Our position is that young people should at least know how to curtsey or bow, then determine to do so or not, based on the circumstances. From 3rd through 5th grades, we teach an informal, very slight curtsey to the girls and a slight bow to the boys in addition to the always mandatory handshake. We tell them that a curtsey and a bow is a courtesy, a form of acknowledgment, and a gesture of respect. From the 6th grade forward, we teach the girls and boys only the slight bow.
We instruct our students to use their own judgment in regard to whether they choose to curtsey or bow, i.e. when they meet adults or older people. We also tell them it could be perceived as somewhat antiquated, unrealistic, not too cool, and may lead to a potentially embarrassing situation if practiced when meeting peers.
If my child has a learning/physical disability can they still participate in Cotillion?
Absolutely! Over the years JDWC has worked with countless children with physical or learning challenges, which has been rewarding for the instructors as well as for our students. We request that parents contact us in advance of the classes to discuss any special requirements. In addition, we encourage one of the parents to come with their child for the first one or two classes to make sure that their child’s cotillion experience is productive and enjoyable.
Is Cotillion a sport?
Yes! While Cotillion is not an official Olympic sport, we tell our students that dancing is not only a form of art, an entertainment and an inherent part of all cultures – it is also a sport that involves coordination, athletic ability and teamwork.
Can or should parents attend Cotillion classes?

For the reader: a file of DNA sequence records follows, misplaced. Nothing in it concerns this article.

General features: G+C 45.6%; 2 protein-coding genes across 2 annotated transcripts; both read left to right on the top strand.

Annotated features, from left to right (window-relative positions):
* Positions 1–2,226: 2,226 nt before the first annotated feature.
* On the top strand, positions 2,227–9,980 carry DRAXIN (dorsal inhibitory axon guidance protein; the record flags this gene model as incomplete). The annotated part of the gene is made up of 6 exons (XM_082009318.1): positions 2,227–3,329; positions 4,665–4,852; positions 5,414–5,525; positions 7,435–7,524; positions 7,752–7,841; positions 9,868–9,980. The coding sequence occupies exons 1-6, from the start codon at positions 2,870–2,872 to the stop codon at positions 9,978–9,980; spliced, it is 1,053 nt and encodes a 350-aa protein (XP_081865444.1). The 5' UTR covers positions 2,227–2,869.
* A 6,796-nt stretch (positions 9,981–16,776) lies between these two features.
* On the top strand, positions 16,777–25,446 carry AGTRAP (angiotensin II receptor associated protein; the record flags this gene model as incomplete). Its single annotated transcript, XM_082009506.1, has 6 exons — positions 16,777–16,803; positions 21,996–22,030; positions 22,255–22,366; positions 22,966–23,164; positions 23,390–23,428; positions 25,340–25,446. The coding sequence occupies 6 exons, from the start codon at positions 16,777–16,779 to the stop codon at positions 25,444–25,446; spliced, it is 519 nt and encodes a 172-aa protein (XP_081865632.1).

In addition to the Final Party where parents will be invited to dance and participate in the program with their children, we encourage parents to observe one or more of the classes, as long as space permits.
Are social amenities contagious?
Contrary to popular belief, having good manners can have a contagious effect and influence others. Having good manners and being able to properly present one‘s self is no longer a luxury, but a necessity in today's increasingly competitive society. It enables individuals to feel comfortable with themselves and others, to communicate better, and to prepare for developing positive relationships in school, in college, and in their future careers.
Why don't you teach your students the dances they do in school, or see on television and in the movies?
The physical interaction associated with partner dancing provides a unique opportunity to develop teamwork and cooperation skills. Free form dancing, on the other hand, is a unique expression of personal style which cannot be taught. We encourage students to use both partner and freeform dancing for their enjoyment.
Are younger siblings invited to Cotillion classes?